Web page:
That’s the thought that crossed my mind when I saw this little tree while walking through my neighborhood.
Obviously, these folks wanted to grow a tree. They invested money in buying a tree, they spent time digging a planting hole and they even took time to stake the thing.
Too bad they didn’t do some research on the best ways to plant it. I don’t hold much hope for this tree that has soil piled high up against its trunk with its little trunk flare buried deep.
I wish these people knew the average life expectancy of a landscape tree is less than 10 years because of where and how it’s planted.
That’s certainly a sad statistic for a plant that does so much for us.
If you’re going to invest the time and money to add a tree to your landscape, be sure to spend the extra effort it deserves in planning, planting and maintaining it to ensure a long, healthy life.
Most people are surprised to learn that planting problems kill more trees than all insects and diseases combined. Usually trees are planted too deep. Sometimes they receive too much water. Many times they’re left to fend for themselves.
So, let’s get to the root of the matter about planting trees.
The key to planting and growing a healthy tree is to focus on how to encourage its roots to grow.
Roots aren’t just a tree’s anchor to the ground; they’re the tree’s lifeline. Roots need room to spread out and they need oxygen to survive. Without adequate rooting space, a tree’s growth will be limited. The roots zone on a tree is like a wide, flat saucer. They’re found in the top 12-18 inches of soil and spread out horizontally about 1 ½ to 2 ½ times the height of the tree.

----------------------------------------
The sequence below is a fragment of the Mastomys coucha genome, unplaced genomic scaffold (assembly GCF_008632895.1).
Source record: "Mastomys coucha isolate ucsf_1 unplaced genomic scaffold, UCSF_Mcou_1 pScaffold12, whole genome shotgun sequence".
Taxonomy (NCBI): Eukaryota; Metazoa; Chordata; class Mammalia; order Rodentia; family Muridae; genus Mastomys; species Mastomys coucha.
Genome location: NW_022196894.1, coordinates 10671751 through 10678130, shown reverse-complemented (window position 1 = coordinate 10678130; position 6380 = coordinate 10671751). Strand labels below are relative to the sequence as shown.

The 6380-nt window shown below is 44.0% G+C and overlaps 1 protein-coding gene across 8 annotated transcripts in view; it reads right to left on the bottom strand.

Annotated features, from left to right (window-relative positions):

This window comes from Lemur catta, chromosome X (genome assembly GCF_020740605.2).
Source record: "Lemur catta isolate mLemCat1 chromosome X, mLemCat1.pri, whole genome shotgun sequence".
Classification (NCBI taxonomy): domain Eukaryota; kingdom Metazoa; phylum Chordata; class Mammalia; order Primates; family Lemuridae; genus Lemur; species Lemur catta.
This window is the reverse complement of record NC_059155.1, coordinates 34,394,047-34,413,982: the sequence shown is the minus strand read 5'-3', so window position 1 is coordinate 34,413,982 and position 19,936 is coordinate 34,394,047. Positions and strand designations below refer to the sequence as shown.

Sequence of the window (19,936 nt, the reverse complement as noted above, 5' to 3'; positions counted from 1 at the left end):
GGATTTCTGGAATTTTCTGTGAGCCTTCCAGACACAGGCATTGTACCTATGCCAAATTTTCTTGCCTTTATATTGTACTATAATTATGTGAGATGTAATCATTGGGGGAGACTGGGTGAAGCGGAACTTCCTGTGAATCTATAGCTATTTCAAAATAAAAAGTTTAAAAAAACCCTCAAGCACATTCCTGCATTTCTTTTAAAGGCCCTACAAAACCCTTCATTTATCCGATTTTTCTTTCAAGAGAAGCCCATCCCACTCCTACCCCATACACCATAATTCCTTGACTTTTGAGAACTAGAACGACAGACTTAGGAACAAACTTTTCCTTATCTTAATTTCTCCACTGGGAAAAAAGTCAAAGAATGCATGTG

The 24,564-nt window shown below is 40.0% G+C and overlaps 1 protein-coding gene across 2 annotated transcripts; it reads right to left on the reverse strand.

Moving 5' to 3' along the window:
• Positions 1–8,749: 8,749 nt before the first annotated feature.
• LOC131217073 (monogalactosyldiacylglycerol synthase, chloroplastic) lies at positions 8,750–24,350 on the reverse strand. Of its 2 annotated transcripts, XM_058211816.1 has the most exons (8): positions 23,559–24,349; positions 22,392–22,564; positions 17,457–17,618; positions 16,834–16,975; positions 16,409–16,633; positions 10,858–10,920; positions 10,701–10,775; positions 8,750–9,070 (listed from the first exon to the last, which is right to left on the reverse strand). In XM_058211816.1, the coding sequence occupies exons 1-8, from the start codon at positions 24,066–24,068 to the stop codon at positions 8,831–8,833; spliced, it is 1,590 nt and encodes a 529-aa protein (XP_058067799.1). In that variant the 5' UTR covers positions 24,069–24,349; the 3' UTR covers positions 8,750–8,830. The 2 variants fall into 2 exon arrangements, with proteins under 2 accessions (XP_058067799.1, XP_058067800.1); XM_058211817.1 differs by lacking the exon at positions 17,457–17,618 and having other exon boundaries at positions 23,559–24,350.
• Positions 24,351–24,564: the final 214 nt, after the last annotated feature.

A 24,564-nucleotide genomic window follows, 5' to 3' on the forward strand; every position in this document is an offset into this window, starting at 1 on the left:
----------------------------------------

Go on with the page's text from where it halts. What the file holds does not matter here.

So, it makes sense to do all you can to reduce transplant shock and encourage roots to grow.
Here are the top tips for planting a healthy tree:
- Dig a saucer-shaped planting hole that is at least three times the size of the root ball. The hole should be shallow (no deeper than the root ball) and wide. Remember that planting too deep slows root growth.
- Set the root ball on undisturbed soil 1-2 inches above the soil grade.
- Don’t shovel any backfill over the top of the root ball.
- Use backfill to cover only the rounded area of the root ball that tapers down to the original soil grade.
- Make sure the trunk flare is visible (the flare is the curved or larger part of the trunk where it leaves the ground).
- Water and mulch over the root ball.
Be sure to provide enough water to ensure adequate root zone moisture for its first two years, especially during a prolonged dry spell—that includes winter, too.
Check soil moisture levels with a water meter at both the root ball and backfill soil.
Water trees slowly and deeply, to a depth of at least 12 inches. Saturate the soil around the tree’s dripline. The dripline is the outer edges of the tree’s branches. For a newly planted tree, applying about 2 gallons of water per inch of trunk diameter twice a week; for established trees, use about 10 gallons of water per inch of trunk diameter during each watering.
Avoid overwatering by making sure the soil doesn’t become water logged. This prevents roots from getting enough oxygen.
Do you have any other tips for planting and growing a healthy tree? Please share them here.